Check out what's happening within the ItsTheDJ community and the rest of the music world.
That's Melanie abobe from NJ who came for DJ lessons last Spring. She's been practicing away on her XDJ RX2 mk2, and just played her friends birthday party. Go Mel!
There's Dean Zlato from Sydney rocking out a Thursday night party. Dean has been consistently playing events and is a rising star down under. You can catch his weekly radio show on soundcloud.
Mir. Z. Ali rocking a room in Los Angeles. He's made a name for himself and is a frequent performer in the LA underground scene.
Big News Coming from Jacki-e of "A Darker Wave"
Jacki runs a weekly radio show called "A Darker Wave" - we've been connected on FB for some time as I made a guest appearance on her show about 3 some years ago. It's been over a year in the works, but Jacki's first track to be professionally released is coming out on a major Berlin dance label - more on that shortly, but artwork is complete as are 2 fine remixes. Here's Jacki on soundcloud.
Agent Orange's Witch Doktor Edit finds a home on Drumcode Radio
Here are some news items I didn't want you to miss.
Coyu drops more truth bombs stating that DJ sets today are too niche focused and that breaking out of one's box limits growth and creativity.
I agree, there's not much of a journey in 1-6 hour sets where DJ's stick to what they are known for. Personally I'm not a fan of hearing a DJ play for multiple hours in what sounds like them piecing together multiple hours of their pod casts.
In a other 3-5 years, the game will change again. Trends are cyclical.
In defense of lazyness - this is an article about sports and how some athletes with better genes have a natural ability to recover fast from intense workouts. Obviously this is an advantage - in addition to other talents. Give this a read and apply it to your music making and professional lives. I say that because it's a slap in the face to the "work hard" "hustle' mentality that's so popular right now.
Everyone says they work hard but what does that really mean? How do you define it...how do you know you're really working hard.
People love to believe that "working hard" will get them success while failing to acknowledge the role that luck, and timing play. And you see the reward for hard work play it self out in things like movies. We love to see people rewarded for their effort which makes for a nice story but reality seldom works this way.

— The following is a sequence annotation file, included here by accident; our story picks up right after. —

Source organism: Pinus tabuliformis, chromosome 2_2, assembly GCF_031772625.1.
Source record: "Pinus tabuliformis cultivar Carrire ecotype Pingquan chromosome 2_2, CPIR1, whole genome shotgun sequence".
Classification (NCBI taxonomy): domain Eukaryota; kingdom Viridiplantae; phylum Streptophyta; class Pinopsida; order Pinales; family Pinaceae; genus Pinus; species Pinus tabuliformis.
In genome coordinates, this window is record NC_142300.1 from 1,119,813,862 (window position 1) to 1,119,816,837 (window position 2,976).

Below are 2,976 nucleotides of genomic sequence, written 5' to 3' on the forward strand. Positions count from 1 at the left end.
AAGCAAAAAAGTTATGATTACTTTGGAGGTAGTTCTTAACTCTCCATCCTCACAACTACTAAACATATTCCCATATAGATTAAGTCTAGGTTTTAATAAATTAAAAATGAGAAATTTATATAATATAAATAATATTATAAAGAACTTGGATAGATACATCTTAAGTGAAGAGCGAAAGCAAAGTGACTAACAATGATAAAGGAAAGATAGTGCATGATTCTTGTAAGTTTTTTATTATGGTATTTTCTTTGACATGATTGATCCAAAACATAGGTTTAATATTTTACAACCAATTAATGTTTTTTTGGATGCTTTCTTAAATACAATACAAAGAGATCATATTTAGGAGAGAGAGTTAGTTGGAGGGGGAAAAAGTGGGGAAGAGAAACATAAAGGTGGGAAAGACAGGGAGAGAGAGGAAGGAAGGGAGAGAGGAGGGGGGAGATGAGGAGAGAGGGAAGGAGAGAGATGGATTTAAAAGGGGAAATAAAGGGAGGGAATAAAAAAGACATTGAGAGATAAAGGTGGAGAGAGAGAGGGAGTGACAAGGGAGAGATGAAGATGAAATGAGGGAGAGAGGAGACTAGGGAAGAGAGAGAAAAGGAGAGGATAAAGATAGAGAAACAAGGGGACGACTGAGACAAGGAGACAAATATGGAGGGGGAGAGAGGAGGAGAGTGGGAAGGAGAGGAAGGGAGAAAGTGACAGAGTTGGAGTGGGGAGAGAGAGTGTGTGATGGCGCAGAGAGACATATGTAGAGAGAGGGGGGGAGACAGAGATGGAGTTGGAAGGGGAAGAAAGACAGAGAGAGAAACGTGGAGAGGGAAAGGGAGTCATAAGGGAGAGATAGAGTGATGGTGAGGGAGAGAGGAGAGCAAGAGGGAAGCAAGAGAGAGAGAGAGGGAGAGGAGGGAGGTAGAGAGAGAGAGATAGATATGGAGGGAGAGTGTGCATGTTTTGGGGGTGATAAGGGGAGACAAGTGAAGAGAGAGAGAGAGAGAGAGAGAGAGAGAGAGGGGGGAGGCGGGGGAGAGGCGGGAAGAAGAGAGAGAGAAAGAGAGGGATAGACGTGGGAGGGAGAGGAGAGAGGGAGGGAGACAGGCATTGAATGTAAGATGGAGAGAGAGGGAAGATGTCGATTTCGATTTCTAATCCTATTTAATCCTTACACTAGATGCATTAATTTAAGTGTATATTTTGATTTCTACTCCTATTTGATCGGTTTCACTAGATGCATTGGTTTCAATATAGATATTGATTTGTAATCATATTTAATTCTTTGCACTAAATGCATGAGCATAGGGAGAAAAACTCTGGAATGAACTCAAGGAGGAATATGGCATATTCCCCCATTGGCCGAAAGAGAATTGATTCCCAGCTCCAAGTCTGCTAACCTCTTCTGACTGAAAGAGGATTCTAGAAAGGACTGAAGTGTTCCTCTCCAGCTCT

How many producers catch a lucky break because they are already connected? Many. This is part of the reason I made Underground Elite, to get people good at production fast so that when you make a connection and start building a fan base around your DJ following it doesn't take you 5 years to produce a piece of music.
Being lazy smart is ideal, however don't brag about it. It usually won't win you any fans in the office because most companies glorify work martyrdom and "putting in the hours." Ever go to work and get frustrated by all the stupid pointless procedures? I have many times. The obsession with email distribution lists and getting emails you just don't need. Pointless reports, endless analysis of data...fuck that. If you've ever done anything entrepreneurial you realize how pointless this crap is and you rid your self of it.
Sadly this thought process spills over into the production world - it's not about hours logged but results. So yeah, think about how you can apply being lazy smart to production as this coach has done for athletes.
When you get to that level Anthony Parasole and others have advice about leaving your day job. I can't say Im the biggest fan of Anthony's flavor of techno however he seems like a regular working class dude turned DJ.
Sadly some people did quit their jobs to work at Soundcloud and sadly found their new positions gone. News of this along with learning about their lavish office culture has been a complete turn off. I've been a paying member for 4 years now, so I won't be sad if the whole shit house goes up in flames.
I guess they never really figured out their product and in the process let some rounds of funding go to their heads. Plus the founders must have made some big promises about sales growth that were based on hopes and dreams and not traffic and conversion. One day this thing will be sorted out - could take 5-10 years. So work on your music and grow your fan base.
Check out this article in the "finish faster" series, subscribers get access to the mock arrangement done in Ableton Live. I took a deep look at Layton Giordani's tune "Dragon Fly" from his debut album on Drumcode.
On that note my experience with Amuse.io has been great so far. It's a mobile app that allows you to self publish you own material for free. They won't get you on Beatport or Traxsource but they the big sources covered like Apple Music, Spotify and so on.
You upload your music and artwork to Google Drive, from there the app pulls it in and schedules it for release. It takes about 2 weeks and my single "Waiting for You" just made it to stores.
On the production tip, this looks like a cool technique for drums. It's 2-stage parallel compression.
In the clip on facebook above, it doesn't sound super great because I'm just jamming and when I further arrange and mix this tune I'll be making sure it sounds good in mono. Using this method which is quite easy and cheap you'll be broadcasting in mono.
This is fine for streaming DJ sets where the music is already mix, mastered and sounding good in mono.